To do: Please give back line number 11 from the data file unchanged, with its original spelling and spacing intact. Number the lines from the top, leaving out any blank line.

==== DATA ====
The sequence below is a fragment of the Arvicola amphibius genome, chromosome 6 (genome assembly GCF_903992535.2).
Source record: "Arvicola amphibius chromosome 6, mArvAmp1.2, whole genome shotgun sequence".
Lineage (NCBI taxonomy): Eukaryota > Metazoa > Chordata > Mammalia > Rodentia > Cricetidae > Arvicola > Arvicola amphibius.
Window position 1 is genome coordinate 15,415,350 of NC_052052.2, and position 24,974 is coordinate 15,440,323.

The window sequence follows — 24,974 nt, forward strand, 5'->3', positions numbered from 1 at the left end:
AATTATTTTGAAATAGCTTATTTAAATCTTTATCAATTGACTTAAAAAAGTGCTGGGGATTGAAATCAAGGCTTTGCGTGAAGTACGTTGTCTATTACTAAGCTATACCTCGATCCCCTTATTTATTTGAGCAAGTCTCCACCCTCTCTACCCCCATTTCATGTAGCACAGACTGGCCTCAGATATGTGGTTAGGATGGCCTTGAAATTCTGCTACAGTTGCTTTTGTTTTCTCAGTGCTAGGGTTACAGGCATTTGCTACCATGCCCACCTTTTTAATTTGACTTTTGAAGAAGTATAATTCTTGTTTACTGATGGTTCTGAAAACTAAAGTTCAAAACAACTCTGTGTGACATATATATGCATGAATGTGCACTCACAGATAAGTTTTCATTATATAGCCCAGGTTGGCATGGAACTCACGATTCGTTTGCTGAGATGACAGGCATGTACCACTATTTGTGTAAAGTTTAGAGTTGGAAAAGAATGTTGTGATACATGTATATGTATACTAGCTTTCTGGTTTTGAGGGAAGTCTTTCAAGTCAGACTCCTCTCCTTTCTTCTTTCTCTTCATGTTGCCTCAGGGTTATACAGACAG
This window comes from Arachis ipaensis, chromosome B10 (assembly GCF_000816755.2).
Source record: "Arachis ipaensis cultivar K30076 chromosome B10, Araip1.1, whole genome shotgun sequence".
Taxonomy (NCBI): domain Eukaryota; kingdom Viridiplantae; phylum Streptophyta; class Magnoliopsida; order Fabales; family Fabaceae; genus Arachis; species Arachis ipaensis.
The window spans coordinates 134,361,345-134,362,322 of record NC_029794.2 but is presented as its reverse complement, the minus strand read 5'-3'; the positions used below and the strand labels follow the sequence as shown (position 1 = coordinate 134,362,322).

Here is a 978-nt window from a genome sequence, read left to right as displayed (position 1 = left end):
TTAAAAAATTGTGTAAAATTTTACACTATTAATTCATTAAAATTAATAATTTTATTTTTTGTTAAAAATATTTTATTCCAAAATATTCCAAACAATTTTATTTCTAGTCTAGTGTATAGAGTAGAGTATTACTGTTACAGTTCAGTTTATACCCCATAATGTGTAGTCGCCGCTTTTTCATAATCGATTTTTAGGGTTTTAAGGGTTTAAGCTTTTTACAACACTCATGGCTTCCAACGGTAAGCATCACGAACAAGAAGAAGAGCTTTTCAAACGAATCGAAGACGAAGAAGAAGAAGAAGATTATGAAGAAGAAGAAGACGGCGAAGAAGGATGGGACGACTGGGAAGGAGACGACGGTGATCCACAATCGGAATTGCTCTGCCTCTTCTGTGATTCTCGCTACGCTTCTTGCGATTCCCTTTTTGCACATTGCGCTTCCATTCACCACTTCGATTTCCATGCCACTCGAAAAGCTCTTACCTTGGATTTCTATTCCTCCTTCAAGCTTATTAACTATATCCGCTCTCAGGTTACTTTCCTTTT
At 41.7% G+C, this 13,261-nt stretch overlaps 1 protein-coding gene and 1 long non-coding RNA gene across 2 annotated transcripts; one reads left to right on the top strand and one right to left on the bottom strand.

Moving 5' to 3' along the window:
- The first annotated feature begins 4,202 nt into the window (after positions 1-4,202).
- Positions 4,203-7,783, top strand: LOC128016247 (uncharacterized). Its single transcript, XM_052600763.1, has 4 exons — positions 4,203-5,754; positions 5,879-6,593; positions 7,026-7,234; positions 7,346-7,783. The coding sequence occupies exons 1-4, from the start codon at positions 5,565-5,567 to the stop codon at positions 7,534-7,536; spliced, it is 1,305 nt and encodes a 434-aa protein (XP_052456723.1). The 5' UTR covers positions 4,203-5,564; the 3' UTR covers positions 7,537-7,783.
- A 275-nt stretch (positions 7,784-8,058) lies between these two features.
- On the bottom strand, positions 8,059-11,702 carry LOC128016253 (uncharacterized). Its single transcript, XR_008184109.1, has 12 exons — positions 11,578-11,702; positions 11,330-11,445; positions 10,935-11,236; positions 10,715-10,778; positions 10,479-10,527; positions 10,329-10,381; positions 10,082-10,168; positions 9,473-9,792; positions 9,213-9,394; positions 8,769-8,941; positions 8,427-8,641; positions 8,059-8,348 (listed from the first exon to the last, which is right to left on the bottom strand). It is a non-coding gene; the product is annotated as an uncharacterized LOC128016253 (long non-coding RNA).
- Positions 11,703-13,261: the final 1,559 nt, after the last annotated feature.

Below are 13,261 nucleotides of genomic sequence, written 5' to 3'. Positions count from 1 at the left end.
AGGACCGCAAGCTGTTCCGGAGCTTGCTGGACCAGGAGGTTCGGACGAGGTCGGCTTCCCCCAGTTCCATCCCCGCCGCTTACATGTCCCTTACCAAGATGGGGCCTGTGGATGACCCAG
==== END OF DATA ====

Here is a 978-nt window from a genome sequence, read left to right as displayed (position 1 = left end):